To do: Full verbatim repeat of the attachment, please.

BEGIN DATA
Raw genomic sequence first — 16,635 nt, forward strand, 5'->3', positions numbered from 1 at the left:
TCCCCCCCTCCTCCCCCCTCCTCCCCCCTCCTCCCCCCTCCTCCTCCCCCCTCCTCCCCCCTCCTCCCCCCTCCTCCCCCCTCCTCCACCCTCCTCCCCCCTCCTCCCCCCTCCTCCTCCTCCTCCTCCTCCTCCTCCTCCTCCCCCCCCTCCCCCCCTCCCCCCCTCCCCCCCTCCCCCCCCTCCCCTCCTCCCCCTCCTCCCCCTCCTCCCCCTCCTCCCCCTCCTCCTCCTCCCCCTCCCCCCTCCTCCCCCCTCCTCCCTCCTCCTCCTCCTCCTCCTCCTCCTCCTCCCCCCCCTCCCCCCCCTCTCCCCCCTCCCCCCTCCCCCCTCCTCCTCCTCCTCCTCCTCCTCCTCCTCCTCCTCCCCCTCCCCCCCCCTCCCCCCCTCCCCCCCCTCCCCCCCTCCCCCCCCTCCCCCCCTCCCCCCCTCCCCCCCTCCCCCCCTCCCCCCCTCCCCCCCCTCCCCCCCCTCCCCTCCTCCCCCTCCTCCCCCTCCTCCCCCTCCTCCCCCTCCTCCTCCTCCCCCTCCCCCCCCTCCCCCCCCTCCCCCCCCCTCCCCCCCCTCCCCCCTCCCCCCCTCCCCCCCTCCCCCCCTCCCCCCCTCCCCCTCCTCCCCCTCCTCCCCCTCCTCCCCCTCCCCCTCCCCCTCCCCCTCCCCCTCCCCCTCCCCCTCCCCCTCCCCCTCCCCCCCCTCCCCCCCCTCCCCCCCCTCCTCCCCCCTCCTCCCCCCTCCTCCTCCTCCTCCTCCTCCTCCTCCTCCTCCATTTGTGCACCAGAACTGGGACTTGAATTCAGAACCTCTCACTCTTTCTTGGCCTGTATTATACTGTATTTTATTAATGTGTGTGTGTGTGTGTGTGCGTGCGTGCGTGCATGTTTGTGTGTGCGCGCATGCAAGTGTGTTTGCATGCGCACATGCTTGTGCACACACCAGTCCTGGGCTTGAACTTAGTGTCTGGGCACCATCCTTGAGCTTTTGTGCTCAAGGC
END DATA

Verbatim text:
Raw genomic sequence first — 16,635 nt, forward strand, 5'->3', positions numbered from 1 at the left:
TCCCCCCCTCCTCCCCCCTCCTCCCCCCTCCTCCCCCCTCCTCCTCCCCCCTCCTCCCCCCTCCTCCCCCCTCCTCCCCCCTCCTCCACCCTCCTCCCCCCTCCTCCCCCCTCCTCCTCCTCCTCCTCCTCCTCCTCCTCCTCCCCCCCCTCCCCCCCTCCCCCCCTCCCCCCCTCCCCCCCCTCCCCTCCTCCCCCTCCTCCCCCTCCTCCCCCTCCTCCCCCTCCTCCTCCTCCCCCTCCCCCCTCCTCCCCCCTCCTCCCTCCTCCTCCTCCTCCTCCTCCTCCTCCTCCCCCCCCTCCCCCCCCTCTCCCCCCTCCCCCCTCCCCCCTCCTCCTCCTCCTCCTCCTCCTCCTCCTCCTCCTCCCCCTCCCCCCCCCTCCCCCCCTCCCCCCCCTCCCCCCCTCCCCCCCCTCCCCCCCTCCCCCCCTCCCCCCCTCCCCCCCTCCCCCCCTCCCCCCCCTCCCCCCCCTCCCCTCCTCCCCCTCCTCCCCCTCCTCCCCCTCCTCCCCCTCCTCCTCCTCCCCCTCCCCCCCCTCCCCCCCCTCCCCCCCCCTCCCCCCCCTCCCCCCTCCCCCCCTCCCCCCCTCCCCCCCTCCCCCCCTCCCCCTCCTCCCCCTCCTCCCCCTCCTCCCCCTCCCCCTCCCCCTCCCCCTCCCCCTCCCCCTCCCCCTCCCCCTCCCCCTCCCCCCCCTCCCCCCCCTCCCCCCCCTCCTCCCCCCTCCTCCCCCCTCCTCCTCCTCCTCCTCCTCCTCCTCCTCCTCCATTTGTGCACCAGAACTGGGACTTGAATTCAGAACCTCTCACTCTTTCTTGGCCTGTATTATACTGTATTTTATTAATGTGTGTGTGTGTGTGTGTGCGTGCGTGCGTGCATGTTTGTGTGTGCGCGCATGCAAGTGTGTTTGCATGCGCACATGCTTGTGCACACACCAGTCCTGGGCTTGAACTTAGTGTCTGGGCACCATCCTTGAGCTTTTGTGCTCAAGGC